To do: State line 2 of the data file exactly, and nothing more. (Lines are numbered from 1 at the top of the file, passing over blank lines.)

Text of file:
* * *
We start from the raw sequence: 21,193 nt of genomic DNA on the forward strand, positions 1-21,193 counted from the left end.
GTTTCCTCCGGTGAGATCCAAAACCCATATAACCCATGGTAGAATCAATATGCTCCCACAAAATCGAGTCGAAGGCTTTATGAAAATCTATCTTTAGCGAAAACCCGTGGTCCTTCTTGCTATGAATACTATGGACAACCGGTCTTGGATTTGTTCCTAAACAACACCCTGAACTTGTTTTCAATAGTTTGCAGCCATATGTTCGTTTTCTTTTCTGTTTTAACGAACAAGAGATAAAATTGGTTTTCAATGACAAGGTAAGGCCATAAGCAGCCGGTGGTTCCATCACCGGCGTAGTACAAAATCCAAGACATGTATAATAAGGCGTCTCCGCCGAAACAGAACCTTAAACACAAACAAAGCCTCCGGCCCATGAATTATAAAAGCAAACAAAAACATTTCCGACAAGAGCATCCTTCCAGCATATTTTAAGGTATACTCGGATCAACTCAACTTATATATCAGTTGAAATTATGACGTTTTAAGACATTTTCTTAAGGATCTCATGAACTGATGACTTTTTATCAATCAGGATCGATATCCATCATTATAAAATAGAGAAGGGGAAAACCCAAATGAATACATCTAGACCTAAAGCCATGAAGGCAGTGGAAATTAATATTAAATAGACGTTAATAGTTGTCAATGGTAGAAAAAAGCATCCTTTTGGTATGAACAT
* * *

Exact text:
GTTTCCTCCGGTGAGATCCAAAACCCATATAACCCATGGTAGAATCAATATGCTCCCACAAAATCGAGTCGAAGGCTTTATGAAAATCTATCTTTAGCGAAAACCCGTGGTCCTTCTTGCTATGAATACTATGGACAACCGGTCTTGGATTTGTTCCTAAACAACACCCTGAACTTGTTTTCAATAGTTTGCAGCCATATGTTCGTTTTCTTTTCTGTTTTAACGAACAAGAGATAAAATTGGTTTTCAATGACAAGGTAAGGCCATAAGCAGCCGGTGGTTCCATCACCGGCGTAGTACAAAATCCAAGACATGTATAATAAGGCGTCTCCGCCGAAACAGAACCTTAAACACAAACAAAGCCTCCGGCCCATGAATTATAAAAGCAAACAAAAACATTTCCGACAAGAGCATCCTTCCAGCATATTTTAAGGTATACTCGGATCAACTCAACTTATATATCAGTTGAAATTATGACGTTTTAAGACATTTTCTTAAGGATCTCATGAACTGATGACTTTTTATCAATCAGGATCGATATCCATCATTATAAAATAGAGAAGGGGAAAACCCAAATGAATACATCTAGACCTAAAGCCATGAAGGCAGTGGAAATTAATATTAAATAGACGTTAATAGTTGTCAATGGTAGAAAAAAGCATCCTTTTGGTATGAACAT